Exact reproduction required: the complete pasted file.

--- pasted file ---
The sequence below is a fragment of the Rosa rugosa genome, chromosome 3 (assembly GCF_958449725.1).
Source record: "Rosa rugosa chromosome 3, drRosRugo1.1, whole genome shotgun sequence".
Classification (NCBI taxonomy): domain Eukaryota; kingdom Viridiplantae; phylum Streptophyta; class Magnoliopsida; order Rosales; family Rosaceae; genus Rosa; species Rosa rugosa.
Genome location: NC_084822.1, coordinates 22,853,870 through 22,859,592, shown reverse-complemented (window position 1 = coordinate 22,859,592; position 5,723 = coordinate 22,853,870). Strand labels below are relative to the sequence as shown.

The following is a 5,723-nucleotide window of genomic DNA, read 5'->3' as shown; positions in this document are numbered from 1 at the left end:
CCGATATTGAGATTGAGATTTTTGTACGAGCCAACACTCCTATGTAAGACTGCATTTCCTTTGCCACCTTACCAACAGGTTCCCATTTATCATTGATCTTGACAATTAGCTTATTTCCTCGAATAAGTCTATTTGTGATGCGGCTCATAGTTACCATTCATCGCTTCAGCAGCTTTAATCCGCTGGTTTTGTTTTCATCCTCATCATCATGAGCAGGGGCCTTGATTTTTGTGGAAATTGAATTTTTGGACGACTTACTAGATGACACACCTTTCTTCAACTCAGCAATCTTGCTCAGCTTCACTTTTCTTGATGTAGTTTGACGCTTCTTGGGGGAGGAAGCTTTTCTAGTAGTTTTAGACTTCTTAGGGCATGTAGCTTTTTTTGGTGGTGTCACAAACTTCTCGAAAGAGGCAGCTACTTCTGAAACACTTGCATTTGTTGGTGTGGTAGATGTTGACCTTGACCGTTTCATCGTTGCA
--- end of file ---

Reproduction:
The sequence below is a fragment of the Rosa rugosa genome, chromosome 3 (assembly GCF_958449725.1).
Source record: "Rosa rugosa chromosome 3, drRosRugo1.1, whole genome shotgun sequence".
Classification (NCBI taxonomy): domain Eukaryota; kingdom Viridiplantae; phylum Streptophyta; class Magnoliopsida; order Rosales; family Rosaceae; genus Rosa; species Rosa rugosa.
Genome location: NC_084822.1, coordinates 22,853,870 through 22,859,592, shown reverse-complemented (window position 1 = coordinate 22,859,592; position 5,723 = coordinate 22,853,870). Strand labels below are relative to the sequence as shown.

The following is a 5,723-nucleotide window of genomic DNA, read 5'->3' as shown; positions in this document are numbered from 1 at the left end:
CCGATATTGAGATTGAGATTTTTGTACGAGCCAACACTCCTATGTAAGACTGCATTTCCTTTGCCACCTTACCAACAGGTTCCCATTTATCATTGATCTTGACAATTAGCTTATTTCCTCGAATAAGTCTATTTGTGATGCGGCTCATAGTTACCATTCATCGCTTCAGCAGCTTTAATCCGCTGGTTTTGTTTTCATCCTCATCATCATGAGCAGGGGCCTTGATTTTTGTGGAAATTGAATTTTTGGACGACTTACTAGATGACACACCTTTCTTCAACTCAGCAATCTTGCTCAGCTTCACTTTTCTTGATGTAGTTTGACGCTTCTTGGGGGAGGAAGCTTTTCTAGTAGTTTTAGACTTCTTAGGGCATGTAGCTTTTTTTGGTGGTGTCACAAACTTCTCGAAAGAGGCAGCTACTTCTGAAACACTTGCATTTGTTGGTGTGGTAGATGTTGACCTTGACCGTTTCATCGTTGCA